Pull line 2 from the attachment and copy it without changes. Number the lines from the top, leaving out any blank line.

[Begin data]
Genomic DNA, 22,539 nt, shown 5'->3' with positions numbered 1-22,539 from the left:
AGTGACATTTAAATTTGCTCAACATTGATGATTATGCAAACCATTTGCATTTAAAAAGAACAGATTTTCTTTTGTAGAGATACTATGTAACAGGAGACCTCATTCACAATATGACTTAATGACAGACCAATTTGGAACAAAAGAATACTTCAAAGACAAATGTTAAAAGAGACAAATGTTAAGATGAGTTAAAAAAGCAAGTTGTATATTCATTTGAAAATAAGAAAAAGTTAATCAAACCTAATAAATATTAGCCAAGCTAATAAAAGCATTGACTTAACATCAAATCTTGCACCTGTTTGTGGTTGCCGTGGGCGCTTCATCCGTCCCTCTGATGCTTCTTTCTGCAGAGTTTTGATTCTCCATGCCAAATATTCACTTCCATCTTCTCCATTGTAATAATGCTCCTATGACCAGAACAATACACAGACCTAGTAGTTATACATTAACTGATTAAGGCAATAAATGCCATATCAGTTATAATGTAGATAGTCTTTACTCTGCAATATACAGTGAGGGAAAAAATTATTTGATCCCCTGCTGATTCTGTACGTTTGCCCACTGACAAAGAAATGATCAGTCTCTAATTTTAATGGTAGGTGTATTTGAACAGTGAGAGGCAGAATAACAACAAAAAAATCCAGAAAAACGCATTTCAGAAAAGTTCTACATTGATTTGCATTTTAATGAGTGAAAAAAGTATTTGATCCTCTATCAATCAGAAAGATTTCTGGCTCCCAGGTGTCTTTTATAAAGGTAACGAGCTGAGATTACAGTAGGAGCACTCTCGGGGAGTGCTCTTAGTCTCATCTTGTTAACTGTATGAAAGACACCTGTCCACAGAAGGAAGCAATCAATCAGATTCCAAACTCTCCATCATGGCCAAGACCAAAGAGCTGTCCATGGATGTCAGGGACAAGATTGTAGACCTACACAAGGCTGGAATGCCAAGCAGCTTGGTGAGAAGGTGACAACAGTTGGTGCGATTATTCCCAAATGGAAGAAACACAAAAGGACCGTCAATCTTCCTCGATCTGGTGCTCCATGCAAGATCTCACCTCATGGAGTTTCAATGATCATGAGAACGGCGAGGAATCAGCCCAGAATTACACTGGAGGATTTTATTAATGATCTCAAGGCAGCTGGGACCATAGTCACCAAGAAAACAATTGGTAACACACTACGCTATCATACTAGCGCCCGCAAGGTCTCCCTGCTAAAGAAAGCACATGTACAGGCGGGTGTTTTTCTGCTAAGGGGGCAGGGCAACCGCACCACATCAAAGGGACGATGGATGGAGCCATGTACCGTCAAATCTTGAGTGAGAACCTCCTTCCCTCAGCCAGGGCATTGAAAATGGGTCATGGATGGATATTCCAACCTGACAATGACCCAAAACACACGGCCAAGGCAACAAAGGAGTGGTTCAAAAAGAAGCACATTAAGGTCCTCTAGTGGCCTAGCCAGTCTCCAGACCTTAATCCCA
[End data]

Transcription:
AGTGACATTTAAATTTGCTCAACATTGATGATTATGCAAACCATTTGCATTTAAAAAGAACAGATTTTCTTTTGTAGAGATACTATGTAACAGGAGACCTCATTCACAATATGACTTAATGACAGACCAATTTGGAACAAAAGAATACTTCAAAGACAAATGTTAAAAGAGACAAATGTTAAGATGAGTTAAAAAAGCAAGTTGTATATTCATTTGAAAATAAGAAAAAGTTAATCAAACCTAATAAATATTAGCCAAGCTAATAAAAGCATTGACTTAACATCAAATCTTGCACCTGTTTGTGGTTGCCGTGGGCGCTTCATCCGTCCCTCTGATGCTTCTTTCTGCAGAGTTTTGATTCTCCATGCCAAATATTCACTTCCATCTTCTCCATTGTAATAATGCTCCTATGACCAGAACAATACACAGACCTAGTAGTTATACATTAACTGATTAAGGCAATAAATGCCATATCAGTTATAATGTAGATAGTCTTTACTCTGCAATATACAGTGAGGGAAAAAATTATTTGATCCCCTGCTGATTCTGTACGTTTGCCCACTGACAAAGAAATGATCAGTCTCTAATTTTAATGGTAGGTGTATTTGAACAGTGAGAGGCAGAATAACAACAAAAAAATCCAGAAAAACGCATTTCAGAAAAGTTCTACATTGATTTGCATTTTAATGAGTGAAAAAAGTATTTGATCCTCTATCAATCAGAAAGATTTCTGGCTCCCAGGTGTCTTTTATAAAGGTAACGAGCTGAGATTACAGTAGGAGCACTCTCGGGGAGTGCTCTTAGTCTCATCTTGTTAACTGTATGAAAGACACCTGTCCACAGAAGGAAGCAATCAATCAGATTCCAAACTCTCCATCATGGCCAAGACCAAAGAGCTGTCCATGGATGTCAGGGACAAGATTGTAGACCTACACAAGGCTGGAATGCCAAGCAGCTTGGTGAGAAGGTGACAACAGTTGGTGCGATTATTCCCAAATGGAAGAAACACAAAAGGACCGTCAATCTTCCTCGATCTGGTGCTCCATGCAAGATCTCACCTCATGGAGTTTCAATGATCATGAGAACGGCGAGGAATCAGCCCAGAATTACACTGGAGGATTTTATTAATGATCTCAAGGCAGCTGGGACCATAGTCACCAAGAAAACAATTGGTAACACACTACGCTATCATACTAGCGCCCGCAAGGTCTCCCTGCTAAAGAAAGCACATGTACAGGCGGGTGTTTTTCTGCTAAGGGGGCAGGGCAACCGCACCACATCAAAGGGACGATGGATGGAGCCATGTACCGTCAAATCTTGAGTGAGAACCTCCTTCCCTCAGCCAGGGCATTGAAAATGGGTCATGGATGGATATTCCAACCTGACAATGACCCAAAACACACGGCCAAGGCAACAAAGGAGTGGTTCAAAAAGAAGCACATTAAGGTCCTCTAGTGGCCTAGCCAGTCTCCAGACCTTAATCCCA